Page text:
Screenshot via NBC of cellphone footage from the night Army veteran Julie Nelson was being detained by two law enforcement officials. Nelson admits cursing during the altercation, but denies acting out with physical violence.
Sheriff Lee Baca had nothing nice to say about the deputy who struck 42-year-old bus rider Julie Nelson in the face Monday night.
"If the individual deputy who swung an elbow at the lady is looking at that as a sensible solution, we need to retrain that individual," Baca told KNX-AM (1070).
According to City News Service, Sheriff's Captain Mike Parker said Nelson has four convictions for assaulting peace officers. Baca confirmed her records of aggression, telling KNX that she "has been in jail many times."
The Army veteran was "ready to pick a fight with anybody," the 911 caller told the Los Angeles Times. Jermaine Green, who captured the footage, told NBC Wednesday that Nelson was polite, but officers ordered her off the bus she began cursing at them.
Nelson told KCAL9 Wednesday that "cops know that I am mentally ill, more than normal people, so they know about me that way."
Screenshot via NBC LA
Witnesses say a teenage girl is responsible for the fatal shooting of an El Camino Real High School soccer player that occurred Wednesday night outside the victim's home in Winnetka, according to AP.
17-year-old Francisco Javier Rodriguez Jr. received a knock at the door around 6:10 p.m. and walked outside where he was shot three times by a teenage girl, say witnesses.
The killing was not a random act, according to investigators, though no possible motive or official suspect description has been released.
"This was not a random shooting. This was definitely targeted toward a specific individual," said LAPD Det. Dave Peteque, reports KTLA.
Rodriguez, who went by the nickname "Pancho," was a varsity soccer team goalkeeper, and had just returned home from a game against Taft High School. The match ended in a tie, and no altercations were reported by students.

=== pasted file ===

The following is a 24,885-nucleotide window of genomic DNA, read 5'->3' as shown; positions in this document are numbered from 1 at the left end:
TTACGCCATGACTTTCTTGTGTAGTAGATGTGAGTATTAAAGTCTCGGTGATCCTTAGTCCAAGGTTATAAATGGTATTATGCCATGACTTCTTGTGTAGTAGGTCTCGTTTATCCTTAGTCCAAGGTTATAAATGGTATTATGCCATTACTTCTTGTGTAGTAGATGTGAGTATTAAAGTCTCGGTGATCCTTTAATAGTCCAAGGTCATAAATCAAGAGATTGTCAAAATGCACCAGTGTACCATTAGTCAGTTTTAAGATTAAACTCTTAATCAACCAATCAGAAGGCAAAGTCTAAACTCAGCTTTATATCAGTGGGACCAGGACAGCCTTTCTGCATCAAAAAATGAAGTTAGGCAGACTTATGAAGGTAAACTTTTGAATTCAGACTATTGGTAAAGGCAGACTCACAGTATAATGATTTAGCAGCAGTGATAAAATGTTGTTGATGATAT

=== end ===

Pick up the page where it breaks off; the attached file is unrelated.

Image via Facebook
Ken you dig it? A movement called "Beautiful and Bald Barbie" launched a Facebook page just before Christmas in support of kids with cancer.
The group, with already more than 31,000 fans, is petitioning toy-manufacturer Mattel to build a Barbie that's undergone treatment and lost her hair.
The idea was created by friends Rebecca Sypin, a special ed. teacher's aide in Lancaster, Calif., and Jane Bingham, a photographer from New Jersey. Both have been affected by the disease.
We would like to see a Beautiful and Bald Barbie made to help young girls who suffer from hair loss due to cancer treatments, Alopecia or Trichotillomania. Also, for young girls who are having trouble coping with their mother's hair loss from chemo. Many children have some difficulty accepting their mother, sister, aunt, grandparent or friend going from a long haired to a bald.
Accessories such as scarves and hats could be included. This would be a great coping mechanism for young girls dealing with hair loss themselves or a loved one. We would love to see a portion of proceeds go to childhood cancer research and treatment. Let's get Mattell's attention!
Screenshot via NBC
A Monday night confrontation on a Bellflower bus involving L.A. County sheriff’s deputies and a woman with a violent history, was recorded by a passenger, and has led to a "use of force" investigation.
Passenger Jermaine Green, who filmed the incident on his cell phone, said deputies boarding the vehicle called the woman by name and instructed her to get off the bus before becoming "combative," NBC reported.
"They said get off the bus. She then started cursing at her you could tell she had special needs. After that, they grab her, she curses him out, calls him a big shot, next thing you know, he gives her a big shot," said Green.
Los Angeles County Sheriff's Department spokesman Steve Whitmore told KPCC, "We got a 911 call indicating that there was violent woman on the bus who was about to, or tried to, attack an elderly man. She was violent and out of control," he stated.
Nic Adler via Flickr Creative Commons
Doesn't this picture taken in Malibu look serene? Soak it up, Angelenos.
We can't stress this enough, Los Angeles. Chill.
According to a new American Psychological Association study, "Stress in America," 43 percent of LA residents are living with an unhealthy level of stress.
The report shows the top offending stressors for Angelenos are:
- 74% - Money
- 73% - Work
- 64% - Economy
Local residents reported an average stress level of 5.3 on a 10-point scale. The APA puts a healthy stress level at 3.9.
Forty-eight percent of LA residents, however, feel they do an "excellent" or "very good" job of identifying when they're feeling stressed.
And, of those who attempted to make lifestyle changes, a greater number reported success in eating healthier, exercising more, and losing weight in Los Angeles, compared to the rest of the country.
Approximately four in 10 people (42 percent, compared to 37 percent nationally) said that stress has a "strong" or "very strong" impact on their bodies or physical health.